Project management doesn't exactly lend itself to freestyling. You can't really wing it and bank on your intuition to successfully guide you as you go. You have to put in a lot of thought, carefully plan, determine relevant metrics, and observe progress on an ongoing basis if you want your project to come to fruition.
And you can't just trust your memory to address all those actions and elements. You need something known as an implementation plan — a document that covers most aspects of your project's blueprint and preferred trajectory.
Here, we'll explore the concept a bit further, review how you can make one of your own, cover the key components yours should include, and look at an example of one done right.
What is an implementation plan?
An implementation plan is a step-by-step list of tasks — all with specific owners and deadlines — designed to outline and guide a strategic plan for carrying out a project. It keeps a project's timeline, stakeholder responsibilities, team dynamics, and resource allocation clear through the implementation process.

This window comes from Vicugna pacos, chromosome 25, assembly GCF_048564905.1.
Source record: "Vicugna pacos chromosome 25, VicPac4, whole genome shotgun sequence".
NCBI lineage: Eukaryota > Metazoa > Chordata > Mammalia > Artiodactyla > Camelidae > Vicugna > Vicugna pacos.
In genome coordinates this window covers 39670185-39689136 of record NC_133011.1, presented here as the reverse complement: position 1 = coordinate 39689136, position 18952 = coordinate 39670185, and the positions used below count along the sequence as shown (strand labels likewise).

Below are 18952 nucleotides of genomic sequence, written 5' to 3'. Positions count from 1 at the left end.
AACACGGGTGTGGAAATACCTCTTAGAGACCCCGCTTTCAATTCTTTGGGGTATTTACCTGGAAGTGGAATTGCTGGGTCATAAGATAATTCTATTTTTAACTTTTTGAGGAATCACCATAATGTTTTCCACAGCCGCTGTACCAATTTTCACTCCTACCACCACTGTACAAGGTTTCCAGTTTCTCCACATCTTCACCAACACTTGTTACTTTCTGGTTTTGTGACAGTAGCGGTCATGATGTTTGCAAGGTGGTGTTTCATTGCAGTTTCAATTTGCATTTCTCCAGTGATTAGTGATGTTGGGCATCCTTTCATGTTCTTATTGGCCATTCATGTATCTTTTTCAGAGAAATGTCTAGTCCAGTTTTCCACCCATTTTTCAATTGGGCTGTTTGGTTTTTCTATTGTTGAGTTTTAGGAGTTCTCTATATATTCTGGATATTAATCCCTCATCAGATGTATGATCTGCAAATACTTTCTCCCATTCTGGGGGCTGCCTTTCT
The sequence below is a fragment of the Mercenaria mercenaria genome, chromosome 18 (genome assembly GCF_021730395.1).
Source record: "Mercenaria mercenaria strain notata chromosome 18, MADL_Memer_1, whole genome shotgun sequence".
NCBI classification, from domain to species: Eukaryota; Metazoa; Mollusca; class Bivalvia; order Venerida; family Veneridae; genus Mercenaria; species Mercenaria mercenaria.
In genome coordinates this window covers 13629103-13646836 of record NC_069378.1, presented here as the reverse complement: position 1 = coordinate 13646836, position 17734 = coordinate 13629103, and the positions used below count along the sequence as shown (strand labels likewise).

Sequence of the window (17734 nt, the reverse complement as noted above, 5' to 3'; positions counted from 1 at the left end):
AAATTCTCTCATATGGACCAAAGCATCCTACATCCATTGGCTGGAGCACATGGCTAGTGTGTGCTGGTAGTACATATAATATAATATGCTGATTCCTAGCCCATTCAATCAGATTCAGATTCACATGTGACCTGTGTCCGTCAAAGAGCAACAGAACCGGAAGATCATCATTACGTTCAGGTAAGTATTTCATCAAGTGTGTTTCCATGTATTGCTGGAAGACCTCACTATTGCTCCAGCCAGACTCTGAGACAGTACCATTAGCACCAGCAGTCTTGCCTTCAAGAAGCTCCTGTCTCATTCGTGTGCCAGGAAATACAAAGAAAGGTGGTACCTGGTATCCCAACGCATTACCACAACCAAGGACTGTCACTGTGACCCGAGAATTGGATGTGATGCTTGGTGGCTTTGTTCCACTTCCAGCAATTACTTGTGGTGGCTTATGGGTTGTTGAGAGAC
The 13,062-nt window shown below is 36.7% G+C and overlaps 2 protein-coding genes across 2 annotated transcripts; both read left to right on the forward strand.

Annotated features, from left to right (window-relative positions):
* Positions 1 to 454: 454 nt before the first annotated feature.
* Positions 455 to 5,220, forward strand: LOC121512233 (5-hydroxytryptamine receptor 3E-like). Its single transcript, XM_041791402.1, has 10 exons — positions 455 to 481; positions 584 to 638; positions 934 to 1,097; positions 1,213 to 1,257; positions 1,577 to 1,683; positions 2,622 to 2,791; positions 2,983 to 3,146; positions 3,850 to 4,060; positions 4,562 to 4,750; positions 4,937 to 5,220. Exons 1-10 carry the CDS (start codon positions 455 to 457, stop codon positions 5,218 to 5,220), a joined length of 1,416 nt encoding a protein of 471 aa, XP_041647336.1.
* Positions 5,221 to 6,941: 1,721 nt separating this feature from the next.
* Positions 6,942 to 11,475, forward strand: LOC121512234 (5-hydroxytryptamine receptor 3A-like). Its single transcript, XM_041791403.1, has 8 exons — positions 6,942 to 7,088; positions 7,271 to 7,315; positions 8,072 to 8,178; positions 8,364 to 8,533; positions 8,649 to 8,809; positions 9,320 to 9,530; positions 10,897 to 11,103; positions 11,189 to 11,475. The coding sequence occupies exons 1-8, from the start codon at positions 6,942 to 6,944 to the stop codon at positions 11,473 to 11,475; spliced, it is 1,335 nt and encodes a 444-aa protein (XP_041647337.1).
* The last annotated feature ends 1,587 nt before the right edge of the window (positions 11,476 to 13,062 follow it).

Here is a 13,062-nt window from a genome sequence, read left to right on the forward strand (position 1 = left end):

Your implementation plan serves as a backbone for your project and a consistent reference point to ensure that you and your team are on track to deliver what you need to on time. It should be well-structured, carefully sequenced, and readily visible to everyone involved.
Everyone from management to lower-level stakeholders needs a comprehensive picture of what's going on, their specific responsibilities, and what to expect from the rest of their team.
The nature and structure of implementation plans vary from organization to organization and project to project. So there's no standard format for what one should look like. Still, there are some key points to consider and components to cover when creating yours.
How to Create an Implementation Plan
1. Pin down your objectives.
The how, what, where, and when of an implementation plan can't be effectively guided without a firm understanding of the why. What's the endgame? What are you hoping to achieve? What do you stand to gain? Who will benefit if it's carried out correctly? How will you know if you succeeded? What metrics will you use to gauge your success?